Yes, walking your dog can help boost your memory!

Besides enjoying the outdoors, getting some exercise, and bonding with your dog, it has been proven that walking can modestly expand the hippocampus and improve memory.

In healthy adults, the hippocampus — a part of the brain important to the formation of memories — begins to atrophy around age 55 or 60.

In a study published on January 31st in The Proceedings of the National Academy of Sciences, researchers randomly assigned 120 healthy but sedentary men and women (average age mid-60s) to one of two exercise groups. One group walked around a track three times a week, building up to 40 minutes at a stretch; the other did a variety of less aerobic exercises, including yoga and resistance training with bands.

After a year, brain scans showed that among the walkers, the hippocampus had increased in volume by about 2 percent on average; in the others, it had declined by about 1.4 percent. Since such a decline is normal in older adults, “a 2 percent increase is fairly significant,” said the lead author, Kirk Erickson, a psychologist at the University of Pittsburgh. Both groups also improved on a test of spatial memory, but the walkers improved more.

While it is hard to generalize from this study to other populations, the researchers were delighted to learn that the hippocampus might expand with exercise. “And not that much exercise,” Dr. Erickson pointed out.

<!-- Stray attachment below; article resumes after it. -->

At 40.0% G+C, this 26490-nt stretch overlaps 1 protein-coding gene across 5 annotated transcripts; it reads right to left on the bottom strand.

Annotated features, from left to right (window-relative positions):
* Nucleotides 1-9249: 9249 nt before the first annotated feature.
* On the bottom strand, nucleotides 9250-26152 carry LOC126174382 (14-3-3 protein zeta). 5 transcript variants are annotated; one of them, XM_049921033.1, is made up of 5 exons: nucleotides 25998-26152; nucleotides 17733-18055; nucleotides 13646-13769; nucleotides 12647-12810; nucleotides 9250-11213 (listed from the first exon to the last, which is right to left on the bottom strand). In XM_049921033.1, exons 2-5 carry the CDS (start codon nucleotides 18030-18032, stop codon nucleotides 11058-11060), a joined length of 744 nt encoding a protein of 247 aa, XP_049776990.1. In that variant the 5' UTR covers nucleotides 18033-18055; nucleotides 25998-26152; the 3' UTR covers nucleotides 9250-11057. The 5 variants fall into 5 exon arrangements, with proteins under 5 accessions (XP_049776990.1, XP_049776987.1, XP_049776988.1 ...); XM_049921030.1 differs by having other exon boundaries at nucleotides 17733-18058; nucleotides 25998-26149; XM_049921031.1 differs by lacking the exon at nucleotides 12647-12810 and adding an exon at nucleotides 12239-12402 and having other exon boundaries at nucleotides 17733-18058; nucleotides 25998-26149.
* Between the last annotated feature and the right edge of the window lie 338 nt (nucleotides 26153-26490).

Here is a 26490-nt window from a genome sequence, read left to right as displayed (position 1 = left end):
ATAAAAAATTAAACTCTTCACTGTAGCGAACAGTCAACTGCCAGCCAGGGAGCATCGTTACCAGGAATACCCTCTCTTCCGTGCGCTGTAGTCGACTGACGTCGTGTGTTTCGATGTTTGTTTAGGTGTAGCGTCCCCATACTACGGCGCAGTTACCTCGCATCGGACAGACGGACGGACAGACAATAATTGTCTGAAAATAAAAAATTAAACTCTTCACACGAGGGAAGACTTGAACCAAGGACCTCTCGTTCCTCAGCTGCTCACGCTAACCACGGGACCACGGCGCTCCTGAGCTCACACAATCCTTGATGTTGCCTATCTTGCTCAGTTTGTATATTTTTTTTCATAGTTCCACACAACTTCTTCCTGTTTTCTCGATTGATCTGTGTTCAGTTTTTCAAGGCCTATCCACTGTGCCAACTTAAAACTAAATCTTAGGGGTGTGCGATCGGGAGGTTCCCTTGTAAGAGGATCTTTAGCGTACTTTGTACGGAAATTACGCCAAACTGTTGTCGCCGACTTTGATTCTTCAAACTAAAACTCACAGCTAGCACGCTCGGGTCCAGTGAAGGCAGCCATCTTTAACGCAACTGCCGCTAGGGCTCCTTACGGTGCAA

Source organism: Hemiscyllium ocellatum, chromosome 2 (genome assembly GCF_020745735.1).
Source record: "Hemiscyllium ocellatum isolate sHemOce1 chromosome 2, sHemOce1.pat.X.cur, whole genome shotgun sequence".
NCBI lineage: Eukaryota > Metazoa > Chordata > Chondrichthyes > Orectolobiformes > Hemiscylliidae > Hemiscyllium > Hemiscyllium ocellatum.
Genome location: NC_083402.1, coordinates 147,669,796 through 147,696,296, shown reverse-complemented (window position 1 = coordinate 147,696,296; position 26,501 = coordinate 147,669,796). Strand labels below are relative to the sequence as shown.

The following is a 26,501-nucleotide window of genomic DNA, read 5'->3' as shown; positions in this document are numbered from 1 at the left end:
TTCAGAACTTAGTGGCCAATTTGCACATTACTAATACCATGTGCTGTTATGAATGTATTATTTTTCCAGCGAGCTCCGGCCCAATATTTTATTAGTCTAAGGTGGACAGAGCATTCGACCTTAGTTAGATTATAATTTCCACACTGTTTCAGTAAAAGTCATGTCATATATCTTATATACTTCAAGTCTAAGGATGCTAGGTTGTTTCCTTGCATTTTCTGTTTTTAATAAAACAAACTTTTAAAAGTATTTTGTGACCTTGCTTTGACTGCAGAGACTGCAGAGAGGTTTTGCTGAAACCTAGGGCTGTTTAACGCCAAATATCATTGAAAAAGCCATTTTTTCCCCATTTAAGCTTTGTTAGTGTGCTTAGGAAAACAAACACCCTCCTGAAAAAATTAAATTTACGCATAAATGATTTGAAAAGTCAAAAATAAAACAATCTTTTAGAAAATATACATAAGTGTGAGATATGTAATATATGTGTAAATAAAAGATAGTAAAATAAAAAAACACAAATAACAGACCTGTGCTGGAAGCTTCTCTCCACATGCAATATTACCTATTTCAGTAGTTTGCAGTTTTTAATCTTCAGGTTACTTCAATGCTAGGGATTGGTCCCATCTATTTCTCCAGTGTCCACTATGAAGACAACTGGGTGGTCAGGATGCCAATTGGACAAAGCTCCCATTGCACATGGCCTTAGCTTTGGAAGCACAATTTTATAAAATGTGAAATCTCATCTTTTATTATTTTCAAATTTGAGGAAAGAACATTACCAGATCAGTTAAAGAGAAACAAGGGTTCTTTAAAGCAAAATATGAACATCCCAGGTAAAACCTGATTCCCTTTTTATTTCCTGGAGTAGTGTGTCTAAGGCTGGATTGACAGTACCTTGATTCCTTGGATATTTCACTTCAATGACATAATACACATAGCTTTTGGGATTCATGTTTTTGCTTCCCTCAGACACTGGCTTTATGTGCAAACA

So, keep on walking to stay healthy and mentally sharp.

Monday, February 7, 2011

Dog Owie

Did you know that "owie" is not in the dictionary? Owie has been coined in the Urban Dictionary as "A word commonly used by small children or infants to describe a wound."

I learned that a 2-year old successfully dialed 911 and got help for her mother, repeating the word OWIE. This word should be updated in the dictionary as one of many first words taught to toddlers.

Ebony could only let me know about her "owie" by constantly licking it. She tore her dewclaw nail exposing the quick. Now that must really hurt! She refused to tell me how it happened and gives me those sad eyes having to wear her clown collar.

She has already managed to chew off some of the bandage and I wonder what it will look like by morning.

We definitely will not be on the Trail for the next few days.

The veterinarian had to cut her nail off and the bandage is suppose to stay on for three days. We shall see!

Not a happy camper

Saturday, February 5, 2011

One Tough Dog Toy

If you can put up with squeaking, which dogs love, here is a great dog toy.

It is called Kyjen Invincible Snake - The snake's body is FILLED with big squeakers (no stuffing) that keep on squeaking even after they have been punctured.

Toys that make noises are very interactive, encouraging your dog to play. There are 6 squeakers inside the large snake (and 3 inside the small snake) – plus, the snake has a rattle inside its tail.

How about a Valentine gift?

Thursday, February 3, 2011

Salsa Dancing Dog

Not your average dancing dog.

The golden retriever in this video is truly amazing!

Take a few minutes to watch this salsa dancing dog.

Tuesday, February 1, 2011

Need A Laugh?

Have you seen this video of a French Bulldog puppy taking on a doorstop?

It will definitely fill the laugher quota for today.

Watch the video.